Dr. John Johnston treated Sammie and he later told Rappold he was surprised that Sammie made a full recovery because her condition was so far along by the time he began treating her. “He was amazed that she survived major heartworms,” Rappold said.

Rappold’s pet has had special treatment in Maine. She said Avesta, which donated a couch for her apartment, made a special exception in allowing Sammie to stay there. “Thank God for Avesta,” she said.

She said Sammie feels comfortable in her new surroundings and is adjusting to a colder climate. “She loves the snow,” Rappold said.

But snow wasn’t new for them. Three inches of snow blanketed New Orleans for Christmas in 2004, she said. “She’s adapting very well to Maine,” Rappold said.

The little terrier will not be left out of the Mardi Gras celebration. “Sammie will have her face painted,” Rappold said.

Rappold hopes Mardi Gras will be fun for the residents of nearby Ridgewood and Village Inn, also Avesta complexes, besides those from Village Square. She said Strout is learning to play New Orleans jazz music on his guitar for Mardi Gras.

Rappold expects about 80 people to attend the celebration she’s planning.

Barbara Robinson, a Village Square resident, plans on having fun and donning a red hat. “I have my orders to wear red,” Robinson said.

Rappold is urging residents to wear costumes. She said the Gorham version of Mardi Gras would include the traditional throwing of beads if she was able to find any. But she thought the New Orleans warehouse that carried them was gone. “I’m sure it got flooded,” she said.

She recalled when a million-and-a-half people would line Canal Street in New Orleans for Mardi Gras. Those riding on the floats tossed beads to on-lookers. This year, she thought “crazy partying” would happen in the French Quarter. “Mardi Gras is Mardi Gras,” she said.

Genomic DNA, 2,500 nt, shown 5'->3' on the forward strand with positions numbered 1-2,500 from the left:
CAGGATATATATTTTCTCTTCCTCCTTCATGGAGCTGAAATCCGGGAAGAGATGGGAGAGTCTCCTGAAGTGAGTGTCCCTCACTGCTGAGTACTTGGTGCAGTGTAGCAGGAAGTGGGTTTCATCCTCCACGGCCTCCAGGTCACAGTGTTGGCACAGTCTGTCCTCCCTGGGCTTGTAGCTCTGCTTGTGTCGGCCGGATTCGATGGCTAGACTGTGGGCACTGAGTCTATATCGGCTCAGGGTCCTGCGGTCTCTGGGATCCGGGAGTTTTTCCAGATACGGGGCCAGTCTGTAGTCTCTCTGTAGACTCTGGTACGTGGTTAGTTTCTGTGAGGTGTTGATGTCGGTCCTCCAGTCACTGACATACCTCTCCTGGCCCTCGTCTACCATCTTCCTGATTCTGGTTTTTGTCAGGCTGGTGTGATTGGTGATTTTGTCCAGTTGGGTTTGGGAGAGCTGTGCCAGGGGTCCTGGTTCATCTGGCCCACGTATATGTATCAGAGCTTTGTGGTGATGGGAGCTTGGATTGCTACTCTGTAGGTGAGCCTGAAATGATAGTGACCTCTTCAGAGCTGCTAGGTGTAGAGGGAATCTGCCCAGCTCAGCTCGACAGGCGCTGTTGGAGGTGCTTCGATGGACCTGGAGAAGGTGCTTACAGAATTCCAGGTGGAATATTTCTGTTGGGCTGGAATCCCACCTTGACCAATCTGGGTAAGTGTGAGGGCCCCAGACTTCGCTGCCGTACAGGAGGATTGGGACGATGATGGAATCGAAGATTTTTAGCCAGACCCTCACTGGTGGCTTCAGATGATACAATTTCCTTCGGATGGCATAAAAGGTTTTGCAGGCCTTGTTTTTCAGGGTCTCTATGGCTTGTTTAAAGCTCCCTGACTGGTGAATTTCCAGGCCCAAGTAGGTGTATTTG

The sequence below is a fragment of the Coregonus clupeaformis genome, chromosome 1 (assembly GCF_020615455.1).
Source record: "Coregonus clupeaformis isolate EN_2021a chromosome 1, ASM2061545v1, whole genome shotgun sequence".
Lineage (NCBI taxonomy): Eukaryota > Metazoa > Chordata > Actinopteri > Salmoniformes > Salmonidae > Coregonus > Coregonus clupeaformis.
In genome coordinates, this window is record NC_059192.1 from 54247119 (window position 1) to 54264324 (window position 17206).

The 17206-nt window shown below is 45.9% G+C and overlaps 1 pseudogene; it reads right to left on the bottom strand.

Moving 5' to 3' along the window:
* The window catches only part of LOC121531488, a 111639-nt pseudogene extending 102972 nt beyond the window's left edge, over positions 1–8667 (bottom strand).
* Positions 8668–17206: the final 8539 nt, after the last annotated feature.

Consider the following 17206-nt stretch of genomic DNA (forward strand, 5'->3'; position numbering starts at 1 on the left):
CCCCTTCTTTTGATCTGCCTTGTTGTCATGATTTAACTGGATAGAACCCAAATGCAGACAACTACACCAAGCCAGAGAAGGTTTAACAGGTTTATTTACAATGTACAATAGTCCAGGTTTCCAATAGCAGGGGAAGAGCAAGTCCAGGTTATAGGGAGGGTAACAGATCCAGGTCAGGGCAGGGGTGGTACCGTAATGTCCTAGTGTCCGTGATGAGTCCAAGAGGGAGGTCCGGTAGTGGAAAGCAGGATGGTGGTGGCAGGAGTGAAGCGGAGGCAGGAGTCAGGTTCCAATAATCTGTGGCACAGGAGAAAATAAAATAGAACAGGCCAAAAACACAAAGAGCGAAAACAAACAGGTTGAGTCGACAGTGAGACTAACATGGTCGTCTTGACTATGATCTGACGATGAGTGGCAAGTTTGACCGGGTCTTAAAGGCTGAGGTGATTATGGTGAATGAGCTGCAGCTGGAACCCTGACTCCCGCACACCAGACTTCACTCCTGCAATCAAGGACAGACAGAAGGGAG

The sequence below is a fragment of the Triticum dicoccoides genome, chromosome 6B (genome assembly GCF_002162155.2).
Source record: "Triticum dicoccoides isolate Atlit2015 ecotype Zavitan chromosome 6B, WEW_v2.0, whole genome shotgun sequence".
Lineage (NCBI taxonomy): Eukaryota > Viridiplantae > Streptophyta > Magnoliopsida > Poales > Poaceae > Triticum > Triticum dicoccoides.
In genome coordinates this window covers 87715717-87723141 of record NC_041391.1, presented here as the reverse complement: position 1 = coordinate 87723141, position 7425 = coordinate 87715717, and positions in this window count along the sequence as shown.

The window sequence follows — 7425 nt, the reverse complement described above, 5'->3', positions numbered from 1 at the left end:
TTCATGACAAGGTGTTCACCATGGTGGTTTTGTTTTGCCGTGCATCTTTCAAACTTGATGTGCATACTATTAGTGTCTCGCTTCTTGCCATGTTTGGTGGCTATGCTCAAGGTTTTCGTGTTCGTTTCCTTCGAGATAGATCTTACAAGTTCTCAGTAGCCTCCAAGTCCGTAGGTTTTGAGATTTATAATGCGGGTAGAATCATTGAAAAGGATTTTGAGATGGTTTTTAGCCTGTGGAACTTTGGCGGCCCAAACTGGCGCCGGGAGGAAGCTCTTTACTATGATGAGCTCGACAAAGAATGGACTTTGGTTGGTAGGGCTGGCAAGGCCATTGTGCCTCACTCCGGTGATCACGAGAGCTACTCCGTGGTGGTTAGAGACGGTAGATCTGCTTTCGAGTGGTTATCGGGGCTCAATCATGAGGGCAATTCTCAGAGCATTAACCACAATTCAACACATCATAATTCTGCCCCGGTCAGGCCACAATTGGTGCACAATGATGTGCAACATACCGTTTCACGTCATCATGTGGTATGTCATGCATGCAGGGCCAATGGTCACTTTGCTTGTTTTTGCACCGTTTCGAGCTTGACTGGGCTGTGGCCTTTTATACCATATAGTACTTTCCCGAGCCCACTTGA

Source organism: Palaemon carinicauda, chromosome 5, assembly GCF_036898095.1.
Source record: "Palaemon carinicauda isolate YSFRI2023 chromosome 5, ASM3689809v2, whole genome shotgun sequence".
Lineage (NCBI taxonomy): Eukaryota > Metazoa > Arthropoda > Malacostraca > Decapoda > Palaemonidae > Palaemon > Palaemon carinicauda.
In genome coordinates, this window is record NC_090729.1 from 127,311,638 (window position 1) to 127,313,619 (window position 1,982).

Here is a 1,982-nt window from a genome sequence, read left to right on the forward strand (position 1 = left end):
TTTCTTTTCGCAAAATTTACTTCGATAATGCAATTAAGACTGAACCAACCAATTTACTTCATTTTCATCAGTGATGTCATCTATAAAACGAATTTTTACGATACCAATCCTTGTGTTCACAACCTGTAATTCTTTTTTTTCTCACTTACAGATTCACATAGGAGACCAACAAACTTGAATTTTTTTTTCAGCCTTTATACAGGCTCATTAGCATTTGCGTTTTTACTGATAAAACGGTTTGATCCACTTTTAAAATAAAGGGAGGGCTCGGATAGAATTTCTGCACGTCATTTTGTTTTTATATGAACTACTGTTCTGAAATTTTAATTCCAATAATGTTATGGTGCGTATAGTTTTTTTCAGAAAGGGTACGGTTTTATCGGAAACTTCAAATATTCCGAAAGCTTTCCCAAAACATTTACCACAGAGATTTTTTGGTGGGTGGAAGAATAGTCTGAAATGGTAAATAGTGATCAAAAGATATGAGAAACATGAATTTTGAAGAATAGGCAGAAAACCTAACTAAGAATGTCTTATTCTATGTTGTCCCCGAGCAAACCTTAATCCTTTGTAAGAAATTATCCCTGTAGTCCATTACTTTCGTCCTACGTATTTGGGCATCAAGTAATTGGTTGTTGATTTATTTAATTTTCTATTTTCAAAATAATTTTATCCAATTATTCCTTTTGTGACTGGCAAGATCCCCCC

Her friend in Columbia, Miss., Bobbie Lawrence, said Rappold likes making people laugh. “She loves Mardi Gras,” said Lawrence, who believed Rappold would liven Maine with the festival.

She said Rappold is always upbeat. “If there’s no elevator music, she’ll sing,” Lawrence said.

Lawrence, who has known Rappold for 30 years, recently sent her a box of birthday and Mardi Gras presents, which included an antique velvet opera coat, Mardi Gras bracelets, a Mardi Gras necklace and a Mardi Gras toy for Sammie. “I needed help to carry it to my apartment,” Rappold said because the box weighed so much.

While Rappold will celebrate Mardi Gras in Maine far from the devastation, many who lost homes in Louisiana and Mississippi are living in temporary trailers provided by Federal Emergency Management Agency. Jeanfreau said there are people still living in tents.

“It’s not a walk in the park for anybody,” said Jeanfreau, who lives about 45 minutes from New Orleans.

Rappold said people in Mississippi are driving miles to get food and she said there are not enough people there to cleanup and start rebuilding. Reconstruction hasn’t even started yet, she said. “It will never, ever be the same,” she said about New Orleans.

Rappold is always looking for a way to brighten the lives of others, and she and Sammie are ready to do that in Gorham. At Village Square, the residents know Sammie by name. Rappold said they stroke and pet Sammie and she hopes to take Sammie to nursing homes to cheer the lives of others.

Leaving New Orleans behind, Rappold appears to have accepted relocation and beginning again. “It’s a story of how life goes on,” she said.

She once thought 20 would be a perfect age and then later thought life would begin at 40. Now she believes otherwise. “Life begins when you’re ready for it,” she said.